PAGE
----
Paardeberg is a somber, massive sprawling rise of granite that allows for a myriad of different slopes and expositions. It lies between Paarl and Malmesbury, and is recognised as one of the most exciting areas to be planted with vines in recent years. Vineyards here tend to produce wines of elegance and structural finesse, which is less robust than the fruit from the bordering Swartland area. A degree of minerality, for us the holy grail of a fine white wine, is found in both the Chenin Blanc and Sauvignon Blanc that are grown here. Generally the South-Western slopes are good for Sauvignon and Chenin, whereas the inland-facing slopes are better suited for reds, especially Shiraz.
Dominant through most of the Paarl region are the mountains. Magnificent in their bold, craggy stance, the Klein Drakenstein range forms an impressive backdrop to Paarl and Wellington, and although three main types of soil are found in the region, granite-based soils predominate against the mountain slopes. Generally the soils are a bit poorer than average, allowing for less vigour with lower yields and better quality. Being a bit further away from the ocean, temperatures are inclined to drop more than elsewhere in winter, allowing for a good winter rest resulting in even budding. Vineyards on the higher slopes are quite exposed to the South-Easter in the early growing season, allowing for natural cropping and better quality following on concentration of flavours
Traditionally a grain producing area, in summer the Swartland is marked by green pockets of vineyards clambering up the foothills of the various hills and pocket size mountains in the area. The various aspects allow for interesting blending components; in the past the region was mainly planted with bush vines, but trellising is increasingly adopted in this area. Soils are mostly a deep red, clay-rich shale with good moisture retention capability, which is important as water is relatively scarce and days are long and hot. Wines from this area focus on robust ful-bodied reds, mostly Pinotage and Shiraz, but in recent times wines of great elegance are also produced, especially on cooler South-facing slopes.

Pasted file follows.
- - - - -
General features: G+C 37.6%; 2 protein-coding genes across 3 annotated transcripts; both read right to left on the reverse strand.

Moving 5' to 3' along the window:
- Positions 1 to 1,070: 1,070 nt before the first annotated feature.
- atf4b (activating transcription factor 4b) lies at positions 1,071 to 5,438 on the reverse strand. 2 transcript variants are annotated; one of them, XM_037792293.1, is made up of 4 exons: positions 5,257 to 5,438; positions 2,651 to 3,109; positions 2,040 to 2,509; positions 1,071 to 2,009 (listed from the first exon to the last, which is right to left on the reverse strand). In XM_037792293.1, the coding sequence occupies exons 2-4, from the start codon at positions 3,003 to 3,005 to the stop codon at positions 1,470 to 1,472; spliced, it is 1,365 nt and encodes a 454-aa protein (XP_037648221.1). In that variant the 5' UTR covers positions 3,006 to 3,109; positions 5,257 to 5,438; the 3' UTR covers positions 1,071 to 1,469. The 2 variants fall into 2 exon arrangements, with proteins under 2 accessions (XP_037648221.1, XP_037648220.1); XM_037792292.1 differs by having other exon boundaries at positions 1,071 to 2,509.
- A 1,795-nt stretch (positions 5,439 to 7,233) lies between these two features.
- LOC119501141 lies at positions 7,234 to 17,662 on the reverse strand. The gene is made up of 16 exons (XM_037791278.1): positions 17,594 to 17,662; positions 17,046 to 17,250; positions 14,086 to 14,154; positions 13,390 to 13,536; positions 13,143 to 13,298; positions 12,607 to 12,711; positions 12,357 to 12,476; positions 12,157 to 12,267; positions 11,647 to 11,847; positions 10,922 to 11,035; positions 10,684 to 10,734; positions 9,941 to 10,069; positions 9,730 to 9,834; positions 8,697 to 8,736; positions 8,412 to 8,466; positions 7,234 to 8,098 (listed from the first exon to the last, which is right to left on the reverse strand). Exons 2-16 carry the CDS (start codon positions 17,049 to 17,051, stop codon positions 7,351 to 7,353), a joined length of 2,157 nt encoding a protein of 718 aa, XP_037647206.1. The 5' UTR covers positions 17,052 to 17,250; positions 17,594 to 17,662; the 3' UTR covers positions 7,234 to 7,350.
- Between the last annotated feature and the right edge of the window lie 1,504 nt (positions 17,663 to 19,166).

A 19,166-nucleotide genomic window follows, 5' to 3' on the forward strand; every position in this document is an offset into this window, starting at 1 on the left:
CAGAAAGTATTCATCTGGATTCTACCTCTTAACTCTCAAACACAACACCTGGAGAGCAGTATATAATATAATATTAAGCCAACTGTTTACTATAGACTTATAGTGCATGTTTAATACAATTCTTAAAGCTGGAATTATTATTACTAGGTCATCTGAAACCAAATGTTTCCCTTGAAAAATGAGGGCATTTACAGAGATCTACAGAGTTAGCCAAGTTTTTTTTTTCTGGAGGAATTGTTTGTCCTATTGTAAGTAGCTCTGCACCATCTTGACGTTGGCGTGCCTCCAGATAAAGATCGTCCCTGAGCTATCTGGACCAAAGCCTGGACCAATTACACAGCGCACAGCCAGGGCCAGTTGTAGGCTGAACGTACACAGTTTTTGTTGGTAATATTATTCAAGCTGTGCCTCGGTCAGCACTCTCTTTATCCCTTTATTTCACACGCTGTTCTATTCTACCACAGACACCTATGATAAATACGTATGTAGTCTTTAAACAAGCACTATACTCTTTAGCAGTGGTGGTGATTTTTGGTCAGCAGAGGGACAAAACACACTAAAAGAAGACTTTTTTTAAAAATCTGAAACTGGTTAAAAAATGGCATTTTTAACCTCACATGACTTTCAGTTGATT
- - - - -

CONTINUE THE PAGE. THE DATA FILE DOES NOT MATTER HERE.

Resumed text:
Our vineyards in these areas are concentrated in the Tygerberg region, some overlooking Table Bay. Deep soils, cooling sea breezes and night time mists are the most important beneficial factors. Our vineyards, covering the soft curves of the Tygerberg Hills mainly at higher altitudes, come under the influence of both the cooling Benguela current off the Atlantic to the West and, to a lesser degree, the breezes of False Bay to the South-East. These are ideal conditions for a precise, cool climate Sauvignon Blanc planted against the higher slopes and for Merlot, planted in the more protected valleys where there is a deep, fertile soil. Warmer slopes allow for a Cabernet Sauvignon of great distinction and concentration.
The climate is not totally dissimilar to the Drakenstein Mountain area, but the vineyards are less prone to wind damage. The soils are mostly sandy soils of Table Mountain sandstone origin and, whereas the granite based soils of the mountain slopes are generally better for reds, these sandy alluvial soils tend to be excellent for fruity white wines. The vineyards are quite protected from the elements and also benefit from an adequate water supply, which means that the wine profile is more consistent from one vintage to the next. In good years vineyards on the higher slopes can produce more elegant wines, but we can always depend on the fruitiness of the grapes from the valley vineyards.
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